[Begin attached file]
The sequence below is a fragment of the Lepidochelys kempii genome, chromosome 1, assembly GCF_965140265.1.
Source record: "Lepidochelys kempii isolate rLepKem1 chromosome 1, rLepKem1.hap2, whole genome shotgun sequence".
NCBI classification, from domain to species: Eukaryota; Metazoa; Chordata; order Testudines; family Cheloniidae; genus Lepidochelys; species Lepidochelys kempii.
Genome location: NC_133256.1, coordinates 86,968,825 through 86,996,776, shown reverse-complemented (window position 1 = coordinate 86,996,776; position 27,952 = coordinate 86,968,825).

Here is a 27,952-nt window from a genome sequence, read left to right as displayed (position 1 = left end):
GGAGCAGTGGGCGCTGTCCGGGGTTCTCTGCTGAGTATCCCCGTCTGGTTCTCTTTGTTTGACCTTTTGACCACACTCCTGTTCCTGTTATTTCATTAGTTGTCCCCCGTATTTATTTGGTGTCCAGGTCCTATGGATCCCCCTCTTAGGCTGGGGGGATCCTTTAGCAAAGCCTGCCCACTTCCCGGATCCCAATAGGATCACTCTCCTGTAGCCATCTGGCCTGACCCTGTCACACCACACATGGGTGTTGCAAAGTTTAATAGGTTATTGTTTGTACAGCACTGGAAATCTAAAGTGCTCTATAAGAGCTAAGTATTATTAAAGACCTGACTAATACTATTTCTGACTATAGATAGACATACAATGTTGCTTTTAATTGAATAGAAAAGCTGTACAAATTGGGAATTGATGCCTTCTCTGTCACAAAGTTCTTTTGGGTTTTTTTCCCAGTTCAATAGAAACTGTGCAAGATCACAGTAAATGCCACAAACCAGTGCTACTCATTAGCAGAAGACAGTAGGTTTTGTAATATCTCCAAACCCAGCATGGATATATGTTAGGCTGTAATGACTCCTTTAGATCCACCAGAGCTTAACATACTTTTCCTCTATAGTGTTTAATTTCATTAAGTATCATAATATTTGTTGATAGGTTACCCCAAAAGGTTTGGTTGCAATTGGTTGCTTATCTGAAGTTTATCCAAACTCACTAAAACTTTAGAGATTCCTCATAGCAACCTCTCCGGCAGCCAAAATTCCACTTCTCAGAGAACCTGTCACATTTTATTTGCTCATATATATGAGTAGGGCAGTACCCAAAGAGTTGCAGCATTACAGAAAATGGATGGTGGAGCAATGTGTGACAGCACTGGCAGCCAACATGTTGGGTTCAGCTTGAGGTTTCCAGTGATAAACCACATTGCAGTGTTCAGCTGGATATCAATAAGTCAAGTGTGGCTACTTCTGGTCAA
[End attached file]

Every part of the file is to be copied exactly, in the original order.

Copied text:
The sequence below is a fragment of the Lepidochelys kempii genome, chromosome 1, assembly GCF_965140265.1.
Source record: "Lepidochelys kempii isolate rLepKem1 chromosome 1, rLepKem1.hap2, whole genome shotgun sequence".
NCBI classification, from domain to species: Eukaryota; Metazoa; Chordata; order Testudines; family Cheloniidae; genus Lepidochelys; species Lepidochelys kempii.
Genome location: NC_133256.1, coordinates 86,968,825 through 86,996,776, shown reverse-complemented (window position 1 = coordinate 86,996,776; position 27,952 = coordinate 86,968,825).

Here is a 27,952-nt window from a genome sequence, read left to right as displayed (position 1 = left end):
GGAGCAGTGGGCGCTGTCCGGGGTTCTCTGCTGAGTATCCCCGTCTGGTTCTCTTTGTTTGACCTTTTGACCACACTCCTGTTCCTGTTATTTCATTAGTTGTCCCCCGTATTTATTTGGTGTCCAGGTCCTATGGATCCCCCTCTTAGGCTGGGGGGATCCTTTAGCAAAGCCTGCCCACTTCCCGGATCCCAATAGGATCACTCTCCTGTAGCCATCTGGCCTGACCCTGTCACACCACACATGGGTGTTGCAAAGTTTAATAGGTTATTGTTTGTACAGCACTGGAAATCTAAAGTGCTCTATAAGAGCTAAGTATTATTAAAGACCTGACTAATACTATTTCTGACTATAGATAGACATACAATGTTGCTTTTAATTGAATAGAAAAGCTGTACAAATTGGGAATTGATGCCTTCTCTGTCACAAAGTTCTTTTGGGTTTTTTTCCCAGTTCAATAGAAACTGTGCAAGATCACAGTAAATGCCACAAACCAGTGCTACTCATTAGCAGAAGACAGTAGGTTTTGTAATATCTCCAAACCCAGCATGGATATATGTTAGGCTGTAATGACTCCTTTAGATCCACCAGAGCTTAACATACTTTTCCTCTATAGTGTTTAATTTCATTAAGTATCATAATATTTGTTGATAGGTTACCCCAAAAGGTTTGGTTGCAATTGGTTGCTTATCTGAAGTTTATCCAAACTCACTAAAACTTTAGAGATTCCTCATAGCAACCTCTCCGGCAGCCAAAATTCCACTTCTCAGAGAACCTGTCACATTTTATTTGCTCATATATATGAGTAGGGCAGTACCCAAAGAGTTGCAGCATTACAGAAAATGGATGGTGGAGCAATGTGTGACAGCACTGGCAGCCAACATGTTGGGTTCAGCTTGAGGTTTCCAGTGATAAACCACATTGCAGTGTTCAGCTGGATATCAATAAGTCAAGTGTGGCTACTTCTGGTCAA